CAN YOU TEACH MY ALLIGATOR MANNERS?

JeniLynn Knopp (234 Posts)

JeniLynn was born and raised in South Florida. Being so close to Walt Disney World, she grew up regularly visiting the Mouse and developed a fascination with the creativity of Disney Parks. Noticing that her happiest moments seemed to always take place in Walt Disney World, JeniLynn began trying to recreate the magic of Disney in her everyday life beginning in her pre-teen years. Adulthood, sixteen years of marriage, and three children later, JeniLynn continues to lead a Disney Driven Life and diligently works to pass her love for Disney on to her husband and children. She has blogged for Touring Plans and been a contributing writer for The Unofficial Guide to Walt Disney World, and she currently co-hosts Orlando Attractions Magazine: The Show; however, her primary focus has always been with the community that has grown around her own site, The Disney Driven Life. Through these venues JeniLynn strives to help other Disney fans stay connected to the brand that has served as a keystone in her family’s life.


Over the last four years, I have gradually become dissatisfied with the irresponsible attitude that sometimes dominates our society.  It seems like rather than doing what is best for civilization, the general consensus is to take the easiest road in most matters.  The worst part is that when it comes time to “lie in the bed that was made,” no one wants to own up to the mistakes and the consequences.   We hear, “It was someone else’s job” or “It was someone else’s responsibility.”

This atmosphere of job-shifting and fault-finding is disturbing to say the least, and yet we remain on this path.  There is little sense of personal duty.  There is little notion of accountability.  There is primarily a desire to push off the consequences of “the easy way” long enough for another institution, president, generation or individual to manage.

Thank God for Walt Disney World! It is comforting to know that there is a place that is a safe-haven for those who are weary of the “buck-passers.” Here is a realm where everyone feels a personal sense of responsibility to do his part in making society a better place.  So today I suggest to the kids that we take a breather from our daily routine, sit at our computer and temporarily escape into Disney cyber space.

Since our vacation is still six months away, the Disney website is the next-best-thing after physically stepping onto Disney property.  The graphics and sound bytes of the endless web pages are classically Disney.  And because a great amount of the website is interactive, it is uniquely able to give one an immersive experience that allows the exit from immediate surroundings and entrance into the utopian–albeit virtual–Disney one.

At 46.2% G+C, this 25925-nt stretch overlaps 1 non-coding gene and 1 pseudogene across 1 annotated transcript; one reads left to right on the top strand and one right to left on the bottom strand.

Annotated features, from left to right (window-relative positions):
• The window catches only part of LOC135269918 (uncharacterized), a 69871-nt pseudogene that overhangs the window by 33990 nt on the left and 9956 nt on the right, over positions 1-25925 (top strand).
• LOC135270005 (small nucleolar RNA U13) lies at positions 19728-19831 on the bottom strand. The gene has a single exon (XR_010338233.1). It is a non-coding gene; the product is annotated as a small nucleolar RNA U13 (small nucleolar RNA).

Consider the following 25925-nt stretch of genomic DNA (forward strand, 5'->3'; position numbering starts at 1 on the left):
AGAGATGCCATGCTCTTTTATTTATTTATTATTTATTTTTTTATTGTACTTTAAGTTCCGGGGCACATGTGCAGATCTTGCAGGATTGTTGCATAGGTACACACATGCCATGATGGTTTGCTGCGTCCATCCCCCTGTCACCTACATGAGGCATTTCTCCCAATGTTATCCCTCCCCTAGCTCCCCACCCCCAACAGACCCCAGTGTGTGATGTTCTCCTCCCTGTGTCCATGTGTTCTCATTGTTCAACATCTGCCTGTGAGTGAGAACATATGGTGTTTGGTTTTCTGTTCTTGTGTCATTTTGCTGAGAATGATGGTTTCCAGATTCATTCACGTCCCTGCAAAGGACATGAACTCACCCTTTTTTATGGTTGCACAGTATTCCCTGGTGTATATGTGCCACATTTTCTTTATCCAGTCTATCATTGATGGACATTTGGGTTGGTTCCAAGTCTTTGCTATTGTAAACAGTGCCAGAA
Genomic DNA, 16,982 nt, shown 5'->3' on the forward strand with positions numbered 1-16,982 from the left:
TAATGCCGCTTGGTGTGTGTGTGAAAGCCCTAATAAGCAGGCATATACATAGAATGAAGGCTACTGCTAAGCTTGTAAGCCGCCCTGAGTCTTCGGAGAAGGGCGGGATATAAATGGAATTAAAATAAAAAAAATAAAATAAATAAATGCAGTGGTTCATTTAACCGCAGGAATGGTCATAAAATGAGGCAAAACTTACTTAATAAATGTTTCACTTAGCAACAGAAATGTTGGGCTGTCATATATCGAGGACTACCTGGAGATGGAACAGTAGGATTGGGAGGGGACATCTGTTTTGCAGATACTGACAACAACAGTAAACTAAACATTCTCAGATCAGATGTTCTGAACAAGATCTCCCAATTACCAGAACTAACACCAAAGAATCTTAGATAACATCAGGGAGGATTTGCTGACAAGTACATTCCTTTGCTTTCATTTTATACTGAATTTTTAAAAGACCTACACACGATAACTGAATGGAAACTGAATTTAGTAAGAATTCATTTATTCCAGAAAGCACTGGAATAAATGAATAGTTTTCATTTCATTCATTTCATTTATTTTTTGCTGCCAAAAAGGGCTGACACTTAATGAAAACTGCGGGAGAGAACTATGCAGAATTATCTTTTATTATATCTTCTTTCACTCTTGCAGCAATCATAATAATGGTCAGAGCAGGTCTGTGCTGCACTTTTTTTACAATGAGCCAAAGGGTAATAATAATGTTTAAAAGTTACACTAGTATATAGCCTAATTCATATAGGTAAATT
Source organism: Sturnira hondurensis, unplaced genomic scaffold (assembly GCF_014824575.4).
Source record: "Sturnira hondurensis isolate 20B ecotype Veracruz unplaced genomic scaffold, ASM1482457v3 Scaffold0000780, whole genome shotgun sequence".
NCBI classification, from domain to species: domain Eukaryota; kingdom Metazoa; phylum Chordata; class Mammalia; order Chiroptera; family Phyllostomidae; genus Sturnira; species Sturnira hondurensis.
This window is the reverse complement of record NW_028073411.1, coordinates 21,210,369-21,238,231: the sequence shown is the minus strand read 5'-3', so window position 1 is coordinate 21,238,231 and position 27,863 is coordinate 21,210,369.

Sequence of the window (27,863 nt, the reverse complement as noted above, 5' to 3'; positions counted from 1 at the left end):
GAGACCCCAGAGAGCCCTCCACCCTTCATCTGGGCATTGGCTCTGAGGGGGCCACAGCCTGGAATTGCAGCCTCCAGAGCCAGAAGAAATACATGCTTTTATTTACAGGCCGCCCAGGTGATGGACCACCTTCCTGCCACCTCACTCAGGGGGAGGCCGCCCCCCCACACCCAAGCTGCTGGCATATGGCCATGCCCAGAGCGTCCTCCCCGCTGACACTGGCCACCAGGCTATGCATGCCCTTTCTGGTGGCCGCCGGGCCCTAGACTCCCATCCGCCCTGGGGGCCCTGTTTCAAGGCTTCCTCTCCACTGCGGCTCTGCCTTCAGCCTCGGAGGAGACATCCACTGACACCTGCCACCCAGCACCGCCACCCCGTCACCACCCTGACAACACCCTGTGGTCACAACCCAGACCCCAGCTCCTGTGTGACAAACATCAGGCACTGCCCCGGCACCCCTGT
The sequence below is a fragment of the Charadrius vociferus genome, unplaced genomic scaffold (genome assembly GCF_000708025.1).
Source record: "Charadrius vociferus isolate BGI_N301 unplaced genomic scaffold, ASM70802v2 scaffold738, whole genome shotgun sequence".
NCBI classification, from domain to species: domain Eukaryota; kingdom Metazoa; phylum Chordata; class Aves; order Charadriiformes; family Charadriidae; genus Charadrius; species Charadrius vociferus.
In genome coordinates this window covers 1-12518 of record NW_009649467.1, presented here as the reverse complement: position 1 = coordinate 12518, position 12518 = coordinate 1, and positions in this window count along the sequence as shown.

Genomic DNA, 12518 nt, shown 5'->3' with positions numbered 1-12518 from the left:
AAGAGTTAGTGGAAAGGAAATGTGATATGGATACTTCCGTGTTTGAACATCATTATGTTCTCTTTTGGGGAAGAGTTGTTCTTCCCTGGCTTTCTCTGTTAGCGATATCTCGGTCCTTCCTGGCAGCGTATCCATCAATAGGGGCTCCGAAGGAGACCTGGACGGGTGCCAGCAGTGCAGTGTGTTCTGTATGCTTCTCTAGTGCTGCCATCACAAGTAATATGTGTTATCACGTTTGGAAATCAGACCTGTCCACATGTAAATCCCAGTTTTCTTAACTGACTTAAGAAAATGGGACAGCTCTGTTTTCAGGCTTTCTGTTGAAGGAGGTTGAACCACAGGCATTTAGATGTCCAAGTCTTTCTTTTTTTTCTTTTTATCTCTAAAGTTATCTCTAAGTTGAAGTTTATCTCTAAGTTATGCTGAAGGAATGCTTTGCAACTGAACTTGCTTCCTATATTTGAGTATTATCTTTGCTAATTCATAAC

Elle insists that we investigate the Disney preschool realm.   But Margeaux suggests that we find something mature enough to hold her attention.  Miller remains neutral since he tends to find amusement in both simple and complex content while I remain happy as long as what we do is Disney related.  In an attempt to satisfy all requests, we collectively decide to watch an interactive video from “Can You Teach My Alligator Manners?”  All of us gather in front of the computer screen and get ready to enjoy this adorable and instructional featurette.

Like the many other times we have watched this short show, we listen to the introductory song where Mikey explains that he has an ill-behaved alligator for a friend.  If he has any hope of keeping Al, the alligator, as a pet, he must teach this reptile some manners so that Mikey’s mother can find the silly creature tolerable.

We watch on.  This time Mikey finds himself in quite a predicament at a movie theatre.  The film is rolling; the audience is taken in, but Al is making everyone irritable with his continuous mumbling, grunting, and calling-out to the characters of the big screen.  Mikey’s mom gives Mikey a disapproving glare, clearly communicating that he must get his alligator under control.  Mikey, in desperation, then turns to us and implores, “Can you teach my alligator manners?”

Normally, I am eager to participate with my children when we view Mikey’s interactive segments. It is a pleasure to lend a helping hand to someone in need.  Plus, there is always the bonus of personal life-lessons learned in the process.  And after all, sometimes it actually does take a community to raise an alligator.  But for some reason, today I do not quite hold that communal sentiment.  Something seems a little off with Mikey’s immediate plea for assistance before attempting to handle the problem on his own.

Nevertheless, I oblige Mikey and respond (along with my children) that, indeed, we must select the orange square that instructs Al to remain quiet in the theatre so others can enjoy the film.  We are successful in our endeavor.  Al grasps the concept and adjusts his behavior accordingly.  Yet, I can’t help but still feel a little bitter about being asked to manage a task that clearly belonged to Mikey.